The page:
Then-Secretary of State Colin Powell, together with his colleagues, Foreign Ministers Meta, Picula and Mitreva, signed the Adriatic Charter in Tirana, Albania, May 2, 2003. The Adriatic Charter, an initiative in the spirit of the 1998 U.S.-Baltic Charter, was proposed jointly by the Presidents of Albania, Croatia, and Macedonia to then-President Bush at the NATO Prague Summit in November 2002. Then-President Bush welcomed the Adriatic initiative as a strong contribution toward his vision of a Europe whole, free, and at peace. The Charter builds on the achievements of the NATO Prague Summit by reinforcing continued U.S. support for the Alliance's "Open Door," underscoring the goal of Albania's, Croatia's, and Macedonia's eventual full integration into NATO and other Euro-Atlantic institutions.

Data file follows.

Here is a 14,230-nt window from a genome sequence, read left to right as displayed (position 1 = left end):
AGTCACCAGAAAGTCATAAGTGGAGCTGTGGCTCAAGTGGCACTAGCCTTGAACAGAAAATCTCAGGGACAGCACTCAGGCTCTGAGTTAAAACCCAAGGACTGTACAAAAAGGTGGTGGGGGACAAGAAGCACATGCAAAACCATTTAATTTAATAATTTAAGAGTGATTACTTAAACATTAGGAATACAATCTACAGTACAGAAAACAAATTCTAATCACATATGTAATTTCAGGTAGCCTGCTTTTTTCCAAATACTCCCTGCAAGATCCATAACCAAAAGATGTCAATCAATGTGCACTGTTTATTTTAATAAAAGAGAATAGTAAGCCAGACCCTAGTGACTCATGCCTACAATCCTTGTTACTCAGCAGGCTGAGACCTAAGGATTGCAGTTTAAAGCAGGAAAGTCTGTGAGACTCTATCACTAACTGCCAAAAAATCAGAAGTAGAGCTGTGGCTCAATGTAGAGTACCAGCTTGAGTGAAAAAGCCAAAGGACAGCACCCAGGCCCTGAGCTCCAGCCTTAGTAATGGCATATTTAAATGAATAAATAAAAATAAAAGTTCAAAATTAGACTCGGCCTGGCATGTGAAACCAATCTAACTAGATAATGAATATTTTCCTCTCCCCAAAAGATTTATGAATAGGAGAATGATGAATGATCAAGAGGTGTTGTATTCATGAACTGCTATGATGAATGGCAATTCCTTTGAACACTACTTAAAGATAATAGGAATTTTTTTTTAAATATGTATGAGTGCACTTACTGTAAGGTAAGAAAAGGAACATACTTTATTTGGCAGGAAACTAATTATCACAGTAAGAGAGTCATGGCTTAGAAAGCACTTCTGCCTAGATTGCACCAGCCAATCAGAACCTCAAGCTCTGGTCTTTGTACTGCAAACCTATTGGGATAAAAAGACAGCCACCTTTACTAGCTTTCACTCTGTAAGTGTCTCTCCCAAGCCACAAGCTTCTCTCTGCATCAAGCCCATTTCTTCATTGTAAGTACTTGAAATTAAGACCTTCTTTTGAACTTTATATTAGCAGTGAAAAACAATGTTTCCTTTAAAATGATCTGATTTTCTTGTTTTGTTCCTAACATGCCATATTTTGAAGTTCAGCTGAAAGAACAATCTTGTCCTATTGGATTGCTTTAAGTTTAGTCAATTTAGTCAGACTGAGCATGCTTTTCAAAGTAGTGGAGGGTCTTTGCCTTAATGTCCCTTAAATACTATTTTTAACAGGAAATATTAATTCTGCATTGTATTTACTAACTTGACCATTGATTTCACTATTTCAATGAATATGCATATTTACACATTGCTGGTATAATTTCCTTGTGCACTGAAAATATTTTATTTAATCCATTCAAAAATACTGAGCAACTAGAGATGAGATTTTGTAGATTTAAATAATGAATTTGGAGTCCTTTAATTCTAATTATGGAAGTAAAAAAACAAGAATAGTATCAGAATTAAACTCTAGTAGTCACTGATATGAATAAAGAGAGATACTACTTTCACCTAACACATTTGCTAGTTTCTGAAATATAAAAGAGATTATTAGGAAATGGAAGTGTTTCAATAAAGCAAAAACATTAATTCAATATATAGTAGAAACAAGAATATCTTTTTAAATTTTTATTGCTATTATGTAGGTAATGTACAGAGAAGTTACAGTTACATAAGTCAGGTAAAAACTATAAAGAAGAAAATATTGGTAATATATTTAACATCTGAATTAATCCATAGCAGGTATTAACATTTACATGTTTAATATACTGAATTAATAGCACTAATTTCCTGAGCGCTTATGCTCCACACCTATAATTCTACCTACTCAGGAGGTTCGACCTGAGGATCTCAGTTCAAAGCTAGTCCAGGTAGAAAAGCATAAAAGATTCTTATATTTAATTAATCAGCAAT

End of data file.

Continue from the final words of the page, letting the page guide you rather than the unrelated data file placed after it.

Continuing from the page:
At the NATO Summit in Bucharest in April 2008, NATO Allies agreed that all three countries met NATO membership criteria. Albania and Croatia completed the accession process and became NATO members in April 2009. Macedonia will be extended an invitation as soon as a mutually acceptable resolution to its name issue is found. The Adriatic Charter Partners decided in September 2008 to invite Bosnia and Herzegovina and Montenegro to join the Charter. Bosnia and Herzegovina and Montenegro, in an exchange of notes, have since affirmed and adhered to the principles outlined in the Adriatic Charter. On December 4, all six Partners signed an addendum to the Charter to officially welcome Bosnia and Herzegovina and Montenegro.